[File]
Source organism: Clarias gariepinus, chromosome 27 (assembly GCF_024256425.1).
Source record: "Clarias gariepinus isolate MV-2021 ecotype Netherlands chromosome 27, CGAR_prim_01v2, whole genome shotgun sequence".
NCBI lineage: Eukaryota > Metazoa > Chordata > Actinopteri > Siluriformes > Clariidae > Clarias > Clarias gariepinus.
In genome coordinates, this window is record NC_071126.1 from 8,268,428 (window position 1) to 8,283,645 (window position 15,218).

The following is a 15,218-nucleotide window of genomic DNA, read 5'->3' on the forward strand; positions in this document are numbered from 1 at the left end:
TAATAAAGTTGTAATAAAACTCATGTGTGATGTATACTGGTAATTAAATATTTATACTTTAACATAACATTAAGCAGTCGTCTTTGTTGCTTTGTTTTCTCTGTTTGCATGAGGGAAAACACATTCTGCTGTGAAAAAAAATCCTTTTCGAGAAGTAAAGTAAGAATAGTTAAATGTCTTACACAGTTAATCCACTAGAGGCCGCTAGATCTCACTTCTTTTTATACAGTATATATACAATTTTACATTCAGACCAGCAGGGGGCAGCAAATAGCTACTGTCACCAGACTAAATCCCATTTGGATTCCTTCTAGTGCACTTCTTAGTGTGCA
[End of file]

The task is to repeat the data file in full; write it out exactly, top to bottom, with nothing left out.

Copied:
Source organism: Clarias gariepinus, chromosome 27 (assembly GCF_024256425.1).
Source record: "Clarias gariepinus isolate MV-2021 ecotype Netherlands chromosome 27, CGAR_prim_01v2, whole genome shotgun sequence".
NCBI lineage: Eukaryota > Metazoa > Chordata > Actinopteri > Siluriformes > Clariidae > Clarias > Clarias gariepinus.
In genome coordinates, this window is record NC_071126.1 from 8,268,428 (window position 1) to 8,283,645 (window position 15,218).

The following is a 15,218-nucleotide window of genomic DNA, read 5'->3' on the forward strand; positions in this document are numbered from 1 at the left end:
TAATAAAGTTGTAATAAAACTCATGTGTGATGTATACTGGTAATTAAATATTTATACTTTAACATAACATTAAGCAGTCGTCTTTGTTGCTTTGTTTTCTCTGTTTGCATGAGGGAAAACACATTCTGCTGTGAAAAAAAATCCTTTTCGAGAAGTAAAGTAAGAATAGTTAAATGTCTTACACAGTTAATCCACTAGAGGCCGCTAGATCTCACTTCTTTTTATACAGTATATATACAATTTTACATTCAGACCAGCAGGGGGCAGCAAATAGCTACTGTCACCAGACTAAATCCCATTTGGATTCCTTCTAGTGCACTTCTTAGTGTGCA